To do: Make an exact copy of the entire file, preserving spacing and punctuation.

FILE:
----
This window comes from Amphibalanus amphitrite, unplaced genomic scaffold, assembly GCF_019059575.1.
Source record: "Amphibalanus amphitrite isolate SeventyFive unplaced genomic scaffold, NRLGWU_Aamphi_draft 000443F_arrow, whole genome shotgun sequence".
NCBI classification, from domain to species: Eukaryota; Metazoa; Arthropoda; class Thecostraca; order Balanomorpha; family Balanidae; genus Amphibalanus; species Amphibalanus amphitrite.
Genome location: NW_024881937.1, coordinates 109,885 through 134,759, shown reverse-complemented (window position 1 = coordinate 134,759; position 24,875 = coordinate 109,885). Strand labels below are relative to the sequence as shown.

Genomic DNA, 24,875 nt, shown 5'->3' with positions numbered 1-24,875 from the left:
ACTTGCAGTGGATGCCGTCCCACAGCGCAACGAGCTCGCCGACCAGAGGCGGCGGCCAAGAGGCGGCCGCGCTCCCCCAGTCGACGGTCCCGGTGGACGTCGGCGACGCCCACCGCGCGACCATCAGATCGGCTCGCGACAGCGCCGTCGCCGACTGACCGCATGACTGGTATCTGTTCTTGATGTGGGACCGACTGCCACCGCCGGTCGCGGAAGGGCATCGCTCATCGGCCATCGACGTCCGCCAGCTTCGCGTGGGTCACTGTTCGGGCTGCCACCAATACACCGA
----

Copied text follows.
This window comes from Amphibalanus amphitrite, unplaced genomic scaffold, assembly GCF_019059575.1.
Source record: "Amphibalanus amphitrite isolate SeventyFive unplaced genomic scaffold, NRLGWU_Aamphi_draft 000443F_arrow, whole genome shotgun sequence".
NCBI classification, from domain to species: Eukaryota; Metazoa; Arthropoda; class Thecostraca; order Balanomorpha; family Balanidae; genus Amphibalanus; species Amphibalanus amphitrite.
Genome location: NW_024881937.1, coordinates 109,885 through 134,759, shown reverse-complemented (window position 1 = coordinate 134,759; position 24,875 = coordinate 109,885). Strand labels below are relative to the sequence as shown.

Genomic DNA, 24,875 nt, shown 5'->3' with positions numbered 1-24,875 from the left:
ACTTGCAGTGGATGCCGTCCCACAGCGCAACGAGCTCGCCGACCAGAGGCGGCGGCCAAGAGGCGGCCGCGCTCCCCCAGTCGACGGTCCCGGTGGACGTCGGCGACGCCCACCGCGCGACCATCAGATCGGCTCGCGACAGCGCCGTCGCCGACTGACCGCATGACTGGTATCTGTTCTTGATGTGGGACCGACTGCCACCGCCGGTCGCGGAAGGGCATCGCTCATCGGCCATCGACGTCCGCCAGCTTCGCGTGGGTCACTGTTCGGGCTGCCACCAATACACCGA